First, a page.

By Yolanda Smith, BPharm
Amenorrhea can result from various causes and the treatment of the condition depends mainly on the cause. Therefore, it is important that the origin of amenorrhea is established during the diagnostic process to ensure that the appropriate and effective treatment is given.
Medical History and Symptoms
During the initial consultation, it is important to discuss the medical history and symptoms that may be associated with amenorrhea and have an impact on the diagnosis. This usually includes questions about reproductive health, sexual relations, nature of previous if any periods and any other particular concerns of the patient.
If a woman with amenorrhea is sexually active, it is worthwhile to conduct a pregnancy test. Pregnancy is a common cause amenorrhea and should always be considered in sexually active women, even if they use contraceptive methods.
A physical examination of the body, including other signs of sexual development, such as breast enlargement and pubic hair growth, is also useful.
Laboratory examination of a blood sample is useful in the diagnosis of amenorrhea, as it can help to understand any hormonal imbalances that may be associated with the condition.
Blood tests can assist in monitoring:
- Thyroid function: based on level of thyroid stimulating hormone (TSH)
- Ovary function: based on level of follicle stimulating hormone (FSH)
- Pituitary function: based on level of prolactin hormone
- Androgenic hormones, such as testosterone
Other Diagnostic Tests
Other diagnostic tests that may help include imaging tests such as:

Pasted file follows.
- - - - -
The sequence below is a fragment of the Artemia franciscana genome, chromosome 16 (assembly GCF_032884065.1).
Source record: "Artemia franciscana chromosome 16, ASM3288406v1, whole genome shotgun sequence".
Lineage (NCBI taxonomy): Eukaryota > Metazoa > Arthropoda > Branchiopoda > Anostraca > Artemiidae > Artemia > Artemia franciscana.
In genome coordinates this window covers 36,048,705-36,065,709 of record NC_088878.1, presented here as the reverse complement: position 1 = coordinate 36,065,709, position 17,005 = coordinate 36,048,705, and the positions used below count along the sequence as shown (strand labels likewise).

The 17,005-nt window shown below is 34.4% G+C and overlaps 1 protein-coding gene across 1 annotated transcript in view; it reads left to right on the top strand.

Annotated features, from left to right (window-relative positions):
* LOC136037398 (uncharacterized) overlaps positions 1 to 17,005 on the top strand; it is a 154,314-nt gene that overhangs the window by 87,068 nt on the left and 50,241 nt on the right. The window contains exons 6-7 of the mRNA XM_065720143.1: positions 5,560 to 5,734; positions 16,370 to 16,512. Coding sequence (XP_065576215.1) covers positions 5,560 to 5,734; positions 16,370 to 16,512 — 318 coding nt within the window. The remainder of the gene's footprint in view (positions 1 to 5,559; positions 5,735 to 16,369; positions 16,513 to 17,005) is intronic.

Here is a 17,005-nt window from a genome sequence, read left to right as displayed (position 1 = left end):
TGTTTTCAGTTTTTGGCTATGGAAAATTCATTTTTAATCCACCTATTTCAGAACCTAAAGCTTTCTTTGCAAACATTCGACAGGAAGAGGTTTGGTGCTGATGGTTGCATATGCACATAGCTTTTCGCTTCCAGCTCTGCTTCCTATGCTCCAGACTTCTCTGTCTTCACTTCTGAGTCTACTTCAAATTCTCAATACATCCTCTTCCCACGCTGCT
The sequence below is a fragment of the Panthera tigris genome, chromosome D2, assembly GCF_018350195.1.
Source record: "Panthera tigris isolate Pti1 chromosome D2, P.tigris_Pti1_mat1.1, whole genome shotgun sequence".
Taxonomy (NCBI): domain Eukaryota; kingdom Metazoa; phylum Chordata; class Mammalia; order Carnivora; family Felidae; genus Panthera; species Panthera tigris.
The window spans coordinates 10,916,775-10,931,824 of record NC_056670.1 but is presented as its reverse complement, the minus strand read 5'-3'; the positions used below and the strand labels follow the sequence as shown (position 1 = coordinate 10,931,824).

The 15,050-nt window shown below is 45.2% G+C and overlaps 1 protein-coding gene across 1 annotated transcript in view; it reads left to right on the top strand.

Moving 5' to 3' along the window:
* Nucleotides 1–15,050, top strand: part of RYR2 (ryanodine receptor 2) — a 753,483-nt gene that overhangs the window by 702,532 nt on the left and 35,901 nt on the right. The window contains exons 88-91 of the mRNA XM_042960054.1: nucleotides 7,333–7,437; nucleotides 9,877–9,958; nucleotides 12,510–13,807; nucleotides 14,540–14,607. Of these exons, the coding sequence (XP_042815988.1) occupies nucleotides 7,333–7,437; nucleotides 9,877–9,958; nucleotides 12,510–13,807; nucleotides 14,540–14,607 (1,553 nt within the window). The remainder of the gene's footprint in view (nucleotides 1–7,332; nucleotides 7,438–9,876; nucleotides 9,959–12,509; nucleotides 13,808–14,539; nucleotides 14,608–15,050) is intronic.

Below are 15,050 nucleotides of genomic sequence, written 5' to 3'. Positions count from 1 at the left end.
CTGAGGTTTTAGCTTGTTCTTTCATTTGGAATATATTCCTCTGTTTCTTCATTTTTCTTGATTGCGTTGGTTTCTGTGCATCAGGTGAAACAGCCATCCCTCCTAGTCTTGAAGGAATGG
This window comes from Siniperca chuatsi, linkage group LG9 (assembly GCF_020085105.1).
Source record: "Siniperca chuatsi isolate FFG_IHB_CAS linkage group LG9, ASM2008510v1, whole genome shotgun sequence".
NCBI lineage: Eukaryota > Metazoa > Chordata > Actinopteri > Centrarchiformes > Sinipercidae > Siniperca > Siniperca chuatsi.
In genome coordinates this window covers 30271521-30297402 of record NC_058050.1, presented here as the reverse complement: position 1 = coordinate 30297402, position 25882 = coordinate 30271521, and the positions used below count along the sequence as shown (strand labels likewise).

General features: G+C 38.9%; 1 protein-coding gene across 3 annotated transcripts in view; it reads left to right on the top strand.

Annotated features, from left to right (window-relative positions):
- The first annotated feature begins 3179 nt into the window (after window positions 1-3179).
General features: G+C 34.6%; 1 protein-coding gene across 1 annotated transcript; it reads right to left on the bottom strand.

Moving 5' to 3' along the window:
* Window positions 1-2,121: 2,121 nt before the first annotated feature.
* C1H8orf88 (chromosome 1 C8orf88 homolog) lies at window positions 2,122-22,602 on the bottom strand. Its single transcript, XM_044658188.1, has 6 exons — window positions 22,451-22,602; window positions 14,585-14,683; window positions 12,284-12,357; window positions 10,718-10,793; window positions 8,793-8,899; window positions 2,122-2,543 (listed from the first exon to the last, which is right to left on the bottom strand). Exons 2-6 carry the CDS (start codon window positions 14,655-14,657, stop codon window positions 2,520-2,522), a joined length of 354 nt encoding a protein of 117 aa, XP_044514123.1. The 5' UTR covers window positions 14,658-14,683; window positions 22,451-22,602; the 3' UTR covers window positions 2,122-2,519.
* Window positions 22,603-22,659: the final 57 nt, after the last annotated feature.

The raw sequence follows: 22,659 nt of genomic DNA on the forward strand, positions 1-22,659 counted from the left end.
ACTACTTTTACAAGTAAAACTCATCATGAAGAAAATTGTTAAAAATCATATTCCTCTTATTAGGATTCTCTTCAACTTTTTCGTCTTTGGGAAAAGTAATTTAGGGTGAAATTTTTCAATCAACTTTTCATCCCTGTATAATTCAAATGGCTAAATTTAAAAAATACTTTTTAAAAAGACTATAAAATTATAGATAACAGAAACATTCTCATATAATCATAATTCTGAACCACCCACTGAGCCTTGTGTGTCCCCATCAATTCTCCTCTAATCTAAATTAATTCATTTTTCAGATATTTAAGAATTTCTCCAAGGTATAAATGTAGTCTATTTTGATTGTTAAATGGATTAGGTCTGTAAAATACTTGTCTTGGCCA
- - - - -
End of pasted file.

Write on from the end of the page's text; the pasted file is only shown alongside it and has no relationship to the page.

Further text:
- Ultrasound imaging
- Computed tomography (CT) scan
- Magnetic resonance imaging (MRI)
If a lack of estrogen is suspected as a cause of amenorrhea, a hormone challenge test may be indicated. This involves administration of a hormonal medication to induce menstrual bleeding.
Finally, a hysteroscopy may be recommended if the cause remains unidentified after other diagnostic testing methods. This involves the insertion of a camera into the uterus via a thin line through the vagina and cervix and allows the area to be viewed for any causative abnormalities.
Some women may have amenorrhea due to excessive physical activity and strict eating restrictions. If this is the case, alterations to lifestyle to allow the body to recover are recommended. This should include a healthy, balanced diet and regular light exercise that doesn’t put too much strain on the body.
In many cases, the oral contraceptive pill or other hormonal treatments can help to initiate menstruation. This normalizes hormone levels in the body and stimulates ovulation and menstruation as usual. Metformin, a drug commonly used in the treatment of type 2 diabetes mellitus, can also help to support ovulation.
If a disorder of the thyroid or pituitary gland is established as a likely cause of the condition, specific medications may be required to boost the hormones produced by these endocrine glands. The change in the level of these hormones may then have an effect on the production of estrogen and progesterone and normal menstrual periods may recommence.
If there is a structural abnormality or tumor that affects the function of an endocrine gland or the reproductive system, surgery may be required to correct this to treat amenorrhea. Medications are sometimes able to shrink tumors, but surgical removal and targeted radiotherapy may be required.
Counseling and Support
It is important that women with amenorrhea have adequate support throughout the treatment process. It can be a difficult time for many affected women, as they may feel that their body is abnormal and have difficulty coming to terms with this. For this reason, a strong support network is the key to recovery and reassurance that treatment can help to restore regular menstrual periods.
Reviewed by Jonas Wilson, Ing. Med.
Last Updated: Sep 6, 2016